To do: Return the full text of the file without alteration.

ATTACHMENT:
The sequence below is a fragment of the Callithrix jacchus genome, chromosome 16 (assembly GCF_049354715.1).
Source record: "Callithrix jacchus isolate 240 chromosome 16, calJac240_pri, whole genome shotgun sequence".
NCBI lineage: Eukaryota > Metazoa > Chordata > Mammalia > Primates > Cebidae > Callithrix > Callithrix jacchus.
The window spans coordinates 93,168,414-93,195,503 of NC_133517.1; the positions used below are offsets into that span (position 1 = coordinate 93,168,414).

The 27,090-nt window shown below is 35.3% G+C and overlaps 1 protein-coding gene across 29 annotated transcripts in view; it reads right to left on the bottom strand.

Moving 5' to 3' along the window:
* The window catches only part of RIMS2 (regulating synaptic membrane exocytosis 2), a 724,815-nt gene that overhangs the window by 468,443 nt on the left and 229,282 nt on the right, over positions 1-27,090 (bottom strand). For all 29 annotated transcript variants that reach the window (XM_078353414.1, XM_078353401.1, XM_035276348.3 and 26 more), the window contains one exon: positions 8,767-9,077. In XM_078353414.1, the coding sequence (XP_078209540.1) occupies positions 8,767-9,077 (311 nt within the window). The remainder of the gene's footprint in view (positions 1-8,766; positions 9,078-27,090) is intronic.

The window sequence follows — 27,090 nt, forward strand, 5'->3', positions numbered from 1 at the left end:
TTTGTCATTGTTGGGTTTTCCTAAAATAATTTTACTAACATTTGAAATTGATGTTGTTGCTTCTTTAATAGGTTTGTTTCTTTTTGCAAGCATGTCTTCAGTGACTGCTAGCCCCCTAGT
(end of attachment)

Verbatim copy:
The sequence below is a fragment of the Callithrix jacchus genome, chromosome 16 (assembly GCF_049354715.1).
Source record: "Callithrix jacchus isolate 240 chromosome 16, calJac240_pri, whole genome shotgun sequence".
NCBI lineage: Eukaryota > Metazoa > Chordata > Mammalia > Primates > Cebidae > Callithrix > Callithrix jacchus.
The window spans coordinates 93,168,414-93,195,503 of NC_133517.1; the positions used below are offsets into that span (position 1 = coordinate 93,168,414).

The 27,090-nt window shown below is 35.3% G+C and overlaps 1 protein-coding gene across 29 annotated transcripts in view; it reads right to left on the bottom strand.

Moving 5' to 3' along the window:
* The window catches only part of RIMS2 (regulating synaptic membrane exocytosis 2), a 724,815-nt gene that overhangs the window by 468,443 nt on the left and 229,282 nt on the right, over positions 1-27,090 (bottom strand). For all 29 annotated transcript variants that reach the window (XM_078353414.1, XM_078353401.1, XM_035276348.3 and 26 more), the window contains one exon: positions 8,767-9,077. In XM_078353414.1, the coding sequence (XP_078209540.1) occupies positions 8,767-9,077 (311 nt within the window). The remainder of the gene's footprint in view (positions 1-8,766; positions 9,078-27,090) is intronic.

The window sequence follows — 27,090 nt, forward strand, 5'->3', positions numbered from 1 at the left end:
TTTGTCATTGTTGGGTTTTCCTAAAATAATTTTACTAACATTTGAAATTGATGTTGTTGCTTCTTTAATAGGTTTGTTTCTTTTTGCAAGCATGTCTTCAGTGACTGCTAGCCCCCTAGT